Slonem, a prolific painter who shows internationally, has work in eight exhibitions in July and August, including in museums in Lithuania, Germany, and Latvia, and he is represented in Boston by DTR Modern. He grew up middle class, the child of a Navy officer and a homemaker, but his career has allowed him to invest in real estate. Last summer, he purchased the castle for $3.25 million, according to the Southern Berkshire Registry of Deeds. It’s not his only estate — the artist has renovated seven, and he still owns six, including three antebellum homes in Louisiana — but it is his first castle.
Searles Castle, also known as Kellogg Terrace, sits behind a stone wall along Main Street here, on 64 acres that stretch down to the Housatonic River. The blue dolomite structure has turrets, terraces, and towering chimneys for three dozen fireplaces. Reports vary, but according to Slonem, the estate is 68,000 square feet and has 48 rooms. Since he bought it, he has been involved in a grand renovation, repairing and restoring and bringing in his own eclectic and pop-oriented art and antiques collections. Slonem’s aesthetic is radiant, sumptuous, and playful.
When we met in June, Slonem, 71, appeared inside the front door wearing a brilliant blue suit jacket and a rainbow-striped shirt, to give me a grand tour. We later spoke by phone, when I reached him at his Manhattan studio.
“Only Stanford White could have come up with this design at that time,” he said. “The proportions of the rooms, the first-rate mantels, the hardware. To be able to own something like that is such a rare thing. There are only few left.”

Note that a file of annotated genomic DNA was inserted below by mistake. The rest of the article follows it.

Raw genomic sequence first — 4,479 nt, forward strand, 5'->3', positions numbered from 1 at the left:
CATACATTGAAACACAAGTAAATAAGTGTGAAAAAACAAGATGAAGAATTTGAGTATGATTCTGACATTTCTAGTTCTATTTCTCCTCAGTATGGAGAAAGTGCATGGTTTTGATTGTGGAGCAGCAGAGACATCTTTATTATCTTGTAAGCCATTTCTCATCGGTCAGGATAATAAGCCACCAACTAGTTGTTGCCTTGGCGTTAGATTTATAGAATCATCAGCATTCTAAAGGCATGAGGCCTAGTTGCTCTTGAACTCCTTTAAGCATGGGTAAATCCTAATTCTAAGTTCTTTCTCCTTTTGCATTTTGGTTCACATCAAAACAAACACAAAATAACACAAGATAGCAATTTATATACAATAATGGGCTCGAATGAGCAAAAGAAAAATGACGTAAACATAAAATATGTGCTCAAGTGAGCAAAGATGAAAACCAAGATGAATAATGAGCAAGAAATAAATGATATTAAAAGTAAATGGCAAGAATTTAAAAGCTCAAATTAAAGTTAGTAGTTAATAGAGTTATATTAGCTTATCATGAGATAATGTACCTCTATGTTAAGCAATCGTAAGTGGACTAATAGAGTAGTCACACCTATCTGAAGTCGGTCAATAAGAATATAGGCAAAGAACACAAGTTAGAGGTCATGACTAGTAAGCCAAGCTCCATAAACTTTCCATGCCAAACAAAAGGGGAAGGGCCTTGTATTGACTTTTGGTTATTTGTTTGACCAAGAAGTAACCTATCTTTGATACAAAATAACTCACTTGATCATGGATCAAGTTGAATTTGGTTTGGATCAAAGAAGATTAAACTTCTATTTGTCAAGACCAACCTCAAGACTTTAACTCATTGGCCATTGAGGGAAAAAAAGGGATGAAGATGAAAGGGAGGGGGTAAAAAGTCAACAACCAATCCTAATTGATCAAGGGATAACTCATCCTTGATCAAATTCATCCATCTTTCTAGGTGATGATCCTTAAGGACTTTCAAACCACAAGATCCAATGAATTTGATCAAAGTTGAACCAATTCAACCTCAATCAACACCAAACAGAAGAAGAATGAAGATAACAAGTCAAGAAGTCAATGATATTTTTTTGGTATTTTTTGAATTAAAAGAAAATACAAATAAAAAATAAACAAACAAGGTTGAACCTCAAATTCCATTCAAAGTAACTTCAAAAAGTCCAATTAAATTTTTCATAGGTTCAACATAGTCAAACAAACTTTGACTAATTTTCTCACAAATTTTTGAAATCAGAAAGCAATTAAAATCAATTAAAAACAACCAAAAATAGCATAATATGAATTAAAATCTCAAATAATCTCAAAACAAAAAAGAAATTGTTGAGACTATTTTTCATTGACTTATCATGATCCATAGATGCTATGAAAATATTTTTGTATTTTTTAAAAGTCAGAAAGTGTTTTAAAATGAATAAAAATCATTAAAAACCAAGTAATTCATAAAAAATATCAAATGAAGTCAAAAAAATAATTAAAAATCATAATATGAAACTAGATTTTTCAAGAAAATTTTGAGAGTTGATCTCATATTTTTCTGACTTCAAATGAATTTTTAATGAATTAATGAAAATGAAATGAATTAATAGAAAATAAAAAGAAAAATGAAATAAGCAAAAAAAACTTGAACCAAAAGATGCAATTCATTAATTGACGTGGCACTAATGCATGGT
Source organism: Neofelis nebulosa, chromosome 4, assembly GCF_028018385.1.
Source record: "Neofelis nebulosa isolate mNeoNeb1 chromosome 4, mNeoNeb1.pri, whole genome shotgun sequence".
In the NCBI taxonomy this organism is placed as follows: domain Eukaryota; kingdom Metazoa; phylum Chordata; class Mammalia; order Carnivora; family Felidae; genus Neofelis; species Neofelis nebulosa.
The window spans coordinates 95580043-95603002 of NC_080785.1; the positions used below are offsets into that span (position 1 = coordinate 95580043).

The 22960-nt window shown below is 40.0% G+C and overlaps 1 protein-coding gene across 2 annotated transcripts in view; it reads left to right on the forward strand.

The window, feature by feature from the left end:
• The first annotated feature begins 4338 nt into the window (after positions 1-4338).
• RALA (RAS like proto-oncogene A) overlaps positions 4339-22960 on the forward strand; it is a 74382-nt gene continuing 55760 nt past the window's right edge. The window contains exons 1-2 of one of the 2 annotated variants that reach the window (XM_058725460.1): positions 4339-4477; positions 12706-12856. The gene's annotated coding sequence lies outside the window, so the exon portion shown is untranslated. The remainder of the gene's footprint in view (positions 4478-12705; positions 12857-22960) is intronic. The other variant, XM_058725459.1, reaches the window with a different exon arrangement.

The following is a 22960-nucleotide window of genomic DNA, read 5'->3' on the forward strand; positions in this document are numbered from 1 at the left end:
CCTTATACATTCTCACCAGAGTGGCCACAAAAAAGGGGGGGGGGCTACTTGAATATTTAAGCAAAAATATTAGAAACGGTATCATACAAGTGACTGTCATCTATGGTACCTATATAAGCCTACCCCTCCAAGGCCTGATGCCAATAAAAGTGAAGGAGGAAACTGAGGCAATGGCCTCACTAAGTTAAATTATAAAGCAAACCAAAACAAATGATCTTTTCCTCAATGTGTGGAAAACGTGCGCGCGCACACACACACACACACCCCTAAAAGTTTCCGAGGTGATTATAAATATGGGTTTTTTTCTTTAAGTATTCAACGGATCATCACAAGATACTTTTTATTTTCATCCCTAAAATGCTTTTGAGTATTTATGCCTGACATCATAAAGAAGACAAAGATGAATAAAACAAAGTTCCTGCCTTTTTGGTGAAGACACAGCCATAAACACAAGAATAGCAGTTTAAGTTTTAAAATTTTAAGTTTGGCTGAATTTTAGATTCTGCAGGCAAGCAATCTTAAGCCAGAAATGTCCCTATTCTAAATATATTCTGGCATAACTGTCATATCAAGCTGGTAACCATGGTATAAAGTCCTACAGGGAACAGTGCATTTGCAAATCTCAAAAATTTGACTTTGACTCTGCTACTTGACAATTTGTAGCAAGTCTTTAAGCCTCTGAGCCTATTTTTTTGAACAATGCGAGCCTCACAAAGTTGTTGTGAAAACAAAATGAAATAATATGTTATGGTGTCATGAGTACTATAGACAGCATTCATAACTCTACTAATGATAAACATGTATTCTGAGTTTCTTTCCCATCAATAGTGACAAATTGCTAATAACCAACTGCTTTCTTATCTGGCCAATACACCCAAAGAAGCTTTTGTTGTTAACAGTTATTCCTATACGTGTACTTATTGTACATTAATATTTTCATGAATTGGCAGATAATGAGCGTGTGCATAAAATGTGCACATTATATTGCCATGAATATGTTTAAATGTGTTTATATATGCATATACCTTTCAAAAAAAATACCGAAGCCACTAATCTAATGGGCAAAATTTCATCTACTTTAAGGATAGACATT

Slonem, a Neo-Expressionist, is best known for paintings of bunnies, birds, and butterflies. His works exult in the materiality of paint; he’s been known to mix in diamond dust to add to the sheen, and he frequently carves into the paint while it’s still wet to make a grid, a practice inspired by the 40-square-foot cage of an aviary he kept in a former studio .
“Painting is connected to spiritual practice for me,” he said. “It’s my ritual, my glue, and the fabric of what keeps me going. I report the repetitiveness to saying mantras, and the feeling that the divine is achieved through repetition.”
His audacious home renovations have influenced his art. Homes in Louisiana inspired a bayou-themed series of paintings, and Slonem has taken to crafting art installations with furniture and adornments, like the decor of his mansions. Some are now on view in his museum shows in Europe, such as “Hunt Slonem. Magical World” at Latvia’s Art Museum RIGA BOURSE.
His friend, antiques dealer David Petrovsky, has known Slonem since he bought his first estate, in Kingston, NY, in 2001. “That was the smallest, a Victorian,” Petrovsky said. “He went full bore into buying and furnishing it. He outgrew it pretty quickly.”
Petrovsky found Searles Castle for Slonem. The previous owner, the family of the late Thomas Bratter, founder of John Dewey Academy, a preparatory school housed there, was looking to sell. (The school’s troubled history has been chronicled in the Berkshire Eagle; an outside investigation former students accused the Bratter of fostering a culture of abuse.)
Historic mansions that hew to their original interiors can seem sepulchral. Slonem has made Searles Castle feel alive and lush by mixing past and present. He honors the past, and how it lingers. He said a medium who channels the dead puts him in touch with spirits. “I have a lot of contact with former builders and a relationship with the people who have lived in some of these houses,” he said.